There was never any truth in the stupid old joke about Scots being tight-fisted ­anyway but now the English have had the smile wiped from their faces.

We’re the best tippers in Britain...and the worst come from ­Birmingham and London.

A generous 98 per cent of Scots quizzed about tipping habits said they regularly gave money to waiting staff, hairdressers, cabbies and even food delivery drivers.

That compared with one in five from the West Midlands and London who said they never leave a tip.

Brits are expected to tip between 10-15 per cent of the price of dinner and drinks when out in a restaurant, so between £6-£9 on a £60 meal out.

The study found that those in Scotland stumped up an average of £5.05 on a £60 meal, compared to just £4.60 for Londoners and those from the West Midlands.

The study by online marketplace OnBuy.com found that 88 per cent of Brits always tip waiters, with 79 per cent always tipping a hairdresser and 67 per cent tipping a cabbie.

The average tip on a £60 meal across the UK was £4.80.

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Men were more likely to leave a tip than women, with 83 per cent of men leaving a tip in a restaurant, compared to 72 per cent of women.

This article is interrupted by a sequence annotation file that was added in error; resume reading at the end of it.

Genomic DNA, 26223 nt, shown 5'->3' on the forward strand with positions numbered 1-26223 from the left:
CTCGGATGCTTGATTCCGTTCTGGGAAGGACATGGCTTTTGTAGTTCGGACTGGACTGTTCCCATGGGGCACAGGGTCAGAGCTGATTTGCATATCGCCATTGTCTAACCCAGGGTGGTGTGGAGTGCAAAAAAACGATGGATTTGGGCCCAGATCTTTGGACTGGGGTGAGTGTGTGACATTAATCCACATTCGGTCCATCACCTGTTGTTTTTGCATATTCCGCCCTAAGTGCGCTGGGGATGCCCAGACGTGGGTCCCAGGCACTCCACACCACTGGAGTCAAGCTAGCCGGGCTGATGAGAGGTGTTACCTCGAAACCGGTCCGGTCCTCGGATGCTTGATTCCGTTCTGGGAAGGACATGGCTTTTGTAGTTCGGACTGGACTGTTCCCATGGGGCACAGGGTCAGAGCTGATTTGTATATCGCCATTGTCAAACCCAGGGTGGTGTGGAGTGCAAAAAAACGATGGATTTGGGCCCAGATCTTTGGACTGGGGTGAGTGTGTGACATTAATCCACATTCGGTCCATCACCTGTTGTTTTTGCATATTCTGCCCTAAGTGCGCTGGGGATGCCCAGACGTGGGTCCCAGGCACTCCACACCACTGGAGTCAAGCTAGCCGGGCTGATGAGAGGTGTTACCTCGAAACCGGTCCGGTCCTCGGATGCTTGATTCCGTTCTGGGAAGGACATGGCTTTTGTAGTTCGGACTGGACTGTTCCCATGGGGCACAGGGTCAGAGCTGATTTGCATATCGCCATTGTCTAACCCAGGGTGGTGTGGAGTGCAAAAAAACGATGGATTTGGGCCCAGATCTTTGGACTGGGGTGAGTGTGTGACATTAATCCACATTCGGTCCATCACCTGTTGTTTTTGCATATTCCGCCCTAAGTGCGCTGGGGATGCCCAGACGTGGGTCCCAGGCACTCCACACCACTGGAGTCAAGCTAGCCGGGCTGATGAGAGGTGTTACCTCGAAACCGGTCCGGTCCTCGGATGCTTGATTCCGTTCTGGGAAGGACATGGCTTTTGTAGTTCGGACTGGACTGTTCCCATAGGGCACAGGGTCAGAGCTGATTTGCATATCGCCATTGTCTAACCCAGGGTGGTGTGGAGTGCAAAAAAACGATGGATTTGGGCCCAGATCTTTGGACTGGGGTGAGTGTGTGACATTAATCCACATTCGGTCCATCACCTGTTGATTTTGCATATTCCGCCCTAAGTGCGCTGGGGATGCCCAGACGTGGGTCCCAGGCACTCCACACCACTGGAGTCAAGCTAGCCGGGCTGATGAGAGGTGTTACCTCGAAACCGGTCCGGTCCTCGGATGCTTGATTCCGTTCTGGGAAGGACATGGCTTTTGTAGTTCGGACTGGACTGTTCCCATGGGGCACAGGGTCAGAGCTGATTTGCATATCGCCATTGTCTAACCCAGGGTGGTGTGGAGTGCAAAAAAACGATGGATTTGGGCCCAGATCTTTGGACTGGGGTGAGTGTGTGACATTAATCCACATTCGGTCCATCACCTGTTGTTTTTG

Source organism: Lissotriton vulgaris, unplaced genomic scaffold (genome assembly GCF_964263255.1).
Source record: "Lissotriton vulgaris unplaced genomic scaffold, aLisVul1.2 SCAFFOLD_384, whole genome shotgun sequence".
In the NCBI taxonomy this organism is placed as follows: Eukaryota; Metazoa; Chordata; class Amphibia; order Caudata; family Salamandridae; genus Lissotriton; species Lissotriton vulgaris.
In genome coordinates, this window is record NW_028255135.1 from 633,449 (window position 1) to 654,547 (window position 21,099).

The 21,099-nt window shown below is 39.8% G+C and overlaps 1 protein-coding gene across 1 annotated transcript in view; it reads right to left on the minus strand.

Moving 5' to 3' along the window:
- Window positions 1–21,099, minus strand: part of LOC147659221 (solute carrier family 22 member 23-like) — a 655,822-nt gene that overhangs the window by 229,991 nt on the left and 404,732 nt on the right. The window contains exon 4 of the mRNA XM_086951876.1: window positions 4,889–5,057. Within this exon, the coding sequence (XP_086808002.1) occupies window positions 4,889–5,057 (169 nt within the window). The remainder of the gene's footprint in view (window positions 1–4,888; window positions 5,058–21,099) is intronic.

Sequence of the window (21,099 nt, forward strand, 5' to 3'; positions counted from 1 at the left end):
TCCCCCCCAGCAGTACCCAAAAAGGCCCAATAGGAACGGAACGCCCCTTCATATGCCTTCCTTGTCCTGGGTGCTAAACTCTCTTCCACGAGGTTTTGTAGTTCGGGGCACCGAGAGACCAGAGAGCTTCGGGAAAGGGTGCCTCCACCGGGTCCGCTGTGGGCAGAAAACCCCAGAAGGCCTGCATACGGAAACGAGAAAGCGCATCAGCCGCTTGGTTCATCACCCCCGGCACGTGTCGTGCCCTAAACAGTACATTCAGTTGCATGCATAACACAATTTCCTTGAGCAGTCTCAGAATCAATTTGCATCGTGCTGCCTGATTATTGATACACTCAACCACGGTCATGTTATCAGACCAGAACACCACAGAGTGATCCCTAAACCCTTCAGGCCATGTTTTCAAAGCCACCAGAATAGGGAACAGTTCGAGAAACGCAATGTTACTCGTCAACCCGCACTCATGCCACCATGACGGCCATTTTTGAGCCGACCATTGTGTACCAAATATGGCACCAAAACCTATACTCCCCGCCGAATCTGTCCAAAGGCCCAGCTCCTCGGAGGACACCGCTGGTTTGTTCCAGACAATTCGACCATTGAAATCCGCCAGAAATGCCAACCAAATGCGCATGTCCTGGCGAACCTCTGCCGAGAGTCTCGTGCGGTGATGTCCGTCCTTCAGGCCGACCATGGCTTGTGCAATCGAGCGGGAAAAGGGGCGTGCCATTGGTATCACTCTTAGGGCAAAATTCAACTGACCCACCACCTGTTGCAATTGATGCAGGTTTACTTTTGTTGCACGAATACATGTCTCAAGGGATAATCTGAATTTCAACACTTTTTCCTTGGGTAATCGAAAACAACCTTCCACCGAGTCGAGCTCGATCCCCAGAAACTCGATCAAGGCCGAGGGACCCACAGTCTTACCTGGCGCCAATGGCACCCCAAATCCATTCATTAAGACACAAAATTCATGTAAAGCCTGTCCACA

Former royal butler Grand Harrold, who worked for Prince Charles, and has looked after William and Harry, said tipping dates back to the 16th century.

The etiquette expert added: “The word tipping or gratuities can be a ­wonderful word to people in the ­hospitality ­industry and many other professions.

“Tipping symbolises two things – a thank you for a service from someone who you have been provided with a ­service and a sign to you that your ­service and work have been appreciated.”

He added: “We must remember that tipping is not something we have to feel forced into or that people offering a service have a right to but it is a courtesy and understanding going back centuries.”

The Employment (Allocation of Tips) Bill 2019-20 was announced in the Queen’s Speech in October this year and is awaiting a second reading.

The bill was pushed through after a string of restaurant chains – ­including Pizza Express, Ask Italian, Zizzi, Prezzo and Giraffe – kept between eight and 10 per cent of tips given to staff to cover “admin fees”.

Many of the big eateries have now back-tracked on the move and give staff 100 per cent of tips handed over, although some still take off 2.5 per cent.

Cas Paton, the boss and founder of OnBuy.com said: “When asked why they tip, the majority of Brits said that they do it because it was ‘traditional’, with further 26 per cent saying they were too ashamed not to leave a tip.”